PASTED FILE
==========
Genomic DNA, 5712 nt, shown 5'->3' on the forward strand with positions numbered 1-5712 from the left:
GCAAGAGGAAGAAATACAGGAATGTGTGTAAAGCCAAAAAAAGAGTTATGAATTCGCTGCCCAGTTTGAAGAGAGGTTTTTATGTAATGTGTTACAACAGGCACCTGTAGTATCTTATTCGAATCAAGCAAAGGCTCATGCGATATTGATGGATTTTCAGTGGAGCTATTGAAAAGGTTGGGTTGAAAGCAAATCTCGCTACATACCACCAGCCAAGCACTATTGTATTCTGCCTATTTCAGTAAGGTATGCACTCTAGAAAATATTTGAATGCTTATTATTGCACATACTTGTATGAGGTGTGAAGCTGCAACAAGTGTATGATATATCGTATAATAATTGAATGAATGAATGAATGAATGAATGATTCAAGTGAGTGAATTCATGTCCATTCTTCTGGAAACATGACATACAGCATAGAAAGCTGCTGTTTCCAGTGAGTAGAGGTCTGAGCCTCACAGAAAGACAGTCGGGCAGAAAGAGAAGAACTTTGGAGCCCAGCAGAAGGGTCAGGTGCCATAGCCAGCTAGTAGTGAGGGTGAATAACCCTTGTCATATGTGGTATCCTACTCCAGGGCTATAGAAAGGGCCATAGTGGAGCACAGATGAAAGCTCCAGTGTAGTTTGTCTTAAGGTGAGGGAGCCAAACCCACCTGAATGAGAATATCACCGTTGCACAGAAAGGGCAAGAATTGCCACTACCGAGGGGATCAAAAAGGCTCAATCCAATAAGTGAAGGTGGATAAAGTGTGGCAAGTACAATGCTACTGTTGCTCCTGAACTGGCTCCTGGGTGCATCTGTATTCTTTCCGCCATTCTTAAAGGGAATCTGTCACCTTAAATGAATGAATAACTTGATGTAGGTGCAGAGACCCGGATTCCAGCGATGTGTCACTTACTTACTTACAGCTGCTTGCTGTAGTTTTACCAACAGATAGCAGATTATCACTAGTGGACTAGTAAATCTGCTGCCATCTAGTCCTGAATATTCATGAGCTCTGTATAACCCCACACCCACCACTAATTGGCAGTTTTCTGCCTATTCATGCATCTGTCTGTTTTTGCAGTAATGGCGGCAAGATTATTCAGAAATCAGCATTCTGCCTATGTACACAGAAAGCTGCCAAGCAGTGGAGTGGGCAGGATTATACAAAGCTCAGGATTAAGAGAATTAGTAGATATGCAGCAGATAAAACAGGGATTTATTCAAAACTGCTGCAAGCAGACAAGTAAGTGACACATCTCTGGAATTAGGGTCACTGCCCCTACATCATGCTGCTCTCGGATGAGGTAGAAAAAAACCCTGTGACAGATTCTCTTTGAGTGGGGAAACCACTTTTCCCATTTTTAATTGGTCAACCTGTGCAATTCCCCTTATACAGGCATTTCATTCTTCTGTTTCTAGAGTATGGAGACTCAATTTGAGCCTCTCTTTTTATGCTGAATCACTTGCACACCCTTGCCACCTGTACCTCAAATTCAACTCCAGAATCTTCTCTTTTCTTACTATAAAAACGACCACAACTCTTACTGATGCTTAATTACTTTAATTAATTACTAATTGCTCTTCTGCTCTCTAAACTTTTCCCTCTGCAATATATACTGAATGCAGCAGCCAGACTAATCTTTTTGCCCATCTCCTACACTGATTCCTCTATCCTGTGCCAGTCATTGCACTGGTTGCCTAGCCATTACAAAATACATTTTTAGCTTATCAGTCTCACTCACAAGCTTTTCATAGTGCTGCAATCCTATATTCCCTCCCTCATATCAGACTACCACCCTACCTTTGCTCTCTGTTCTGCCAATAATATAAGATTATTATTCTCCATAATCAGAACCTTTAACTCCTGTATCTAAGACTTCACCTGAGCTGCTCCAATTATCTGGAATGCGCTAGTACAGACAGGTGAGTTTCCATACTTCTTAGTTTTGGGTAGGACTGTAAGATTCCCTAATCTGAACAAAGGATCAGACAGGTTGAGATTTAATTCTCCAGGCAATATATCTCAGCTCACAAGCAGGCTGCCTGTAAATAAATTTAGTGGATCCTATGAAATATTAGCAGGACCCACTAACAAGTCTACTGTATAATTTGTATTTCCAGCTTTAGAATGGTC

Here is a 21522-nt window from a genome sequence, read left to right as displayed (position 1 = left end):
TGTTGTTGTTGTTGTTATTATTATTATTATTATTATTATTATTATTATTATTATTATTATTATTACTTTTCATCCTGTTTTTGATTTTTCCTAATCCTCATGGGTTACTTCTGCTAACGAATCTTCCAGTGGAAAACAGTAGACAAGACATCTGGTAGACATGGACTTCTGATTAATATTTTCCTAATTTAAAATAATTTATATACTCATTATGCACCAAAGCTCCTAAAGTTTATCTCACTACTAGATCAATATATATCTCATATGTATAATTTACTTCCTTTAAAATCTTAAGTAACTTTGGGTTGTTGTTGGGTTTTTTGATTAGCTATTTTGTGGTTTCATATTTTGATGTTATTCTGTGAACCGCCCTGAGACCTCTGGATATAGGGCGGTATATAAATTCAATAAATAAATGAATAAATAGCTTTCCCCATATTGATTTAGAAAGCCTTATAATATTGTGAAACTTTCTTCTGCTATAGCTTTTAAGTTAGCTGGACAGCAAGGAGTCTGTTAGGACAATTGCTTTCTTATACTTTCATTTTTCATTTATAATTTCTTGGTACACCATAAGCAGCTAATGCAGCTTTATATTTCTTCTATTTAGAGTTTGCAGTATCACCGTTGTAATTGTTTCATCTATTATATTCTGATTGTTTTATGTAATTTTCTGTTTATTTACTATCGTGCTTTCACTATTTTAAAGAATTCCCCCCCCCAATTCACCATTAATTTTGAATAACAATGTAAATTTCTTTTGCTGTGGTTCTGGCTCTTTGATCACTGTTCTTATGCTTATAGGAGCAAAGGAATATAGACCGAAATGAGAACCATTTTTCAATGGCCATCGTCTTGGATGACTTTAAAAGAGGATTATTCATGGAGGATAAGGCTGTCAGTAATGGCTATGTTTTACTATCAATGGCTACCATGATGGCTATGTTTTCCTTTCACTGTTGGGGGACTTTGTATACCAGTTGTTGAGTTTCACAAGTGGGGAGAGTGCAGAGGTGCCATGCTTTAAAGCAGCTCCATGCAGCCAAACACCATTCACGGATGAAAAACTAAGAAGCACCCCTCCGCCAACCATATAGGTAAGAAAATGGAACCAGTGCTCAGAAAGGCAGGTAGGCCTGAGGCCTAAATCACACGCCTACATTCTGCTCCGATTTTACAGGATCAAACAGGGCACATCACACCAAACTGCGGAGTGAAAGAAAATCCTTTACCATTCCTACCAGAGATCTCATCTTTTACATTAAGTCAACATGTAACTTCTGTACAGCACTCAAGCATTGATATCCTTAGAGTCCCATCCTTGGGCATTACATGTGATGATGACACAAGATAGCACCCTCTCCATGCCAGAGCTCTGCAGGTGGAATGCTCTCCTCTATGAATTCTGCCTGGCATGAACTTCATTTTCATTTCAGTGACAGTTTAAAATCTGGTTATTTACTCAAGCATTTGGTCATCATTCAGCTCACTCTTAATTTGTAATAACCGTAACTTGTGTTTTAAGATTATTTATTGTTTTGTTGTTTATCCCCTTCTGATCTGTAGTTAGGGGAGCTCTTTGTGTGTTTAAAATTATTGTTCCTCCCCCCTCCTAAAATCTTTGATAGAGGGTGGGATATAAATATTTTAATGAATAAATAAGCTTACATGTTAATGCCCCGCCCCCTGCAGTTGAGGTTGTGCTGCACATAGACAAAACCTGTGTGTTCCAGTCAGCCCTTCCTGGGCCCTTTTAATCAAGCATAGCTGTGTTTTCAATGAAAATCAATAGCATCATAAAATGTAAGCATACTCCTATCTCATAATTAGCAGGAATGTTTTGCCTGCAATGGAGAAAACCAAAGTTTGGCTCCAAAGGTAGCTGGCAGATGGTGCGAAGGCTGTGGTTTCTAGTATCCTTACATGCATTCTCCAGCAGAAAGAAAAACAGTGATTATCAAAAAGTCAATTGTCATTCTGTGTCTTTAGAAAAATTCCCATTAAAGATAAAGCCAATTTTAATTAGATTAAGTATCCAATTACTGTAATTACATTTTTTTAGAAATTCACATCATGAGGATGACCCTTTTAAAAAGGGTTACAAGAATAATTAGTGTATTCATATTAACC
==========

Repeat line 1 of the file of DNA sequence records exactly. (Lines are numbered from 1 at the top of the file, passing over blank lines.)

Genomic DNA, 5712 nt, shown 5'->3' on the forward strand with positions numbered 1-5712 from the left: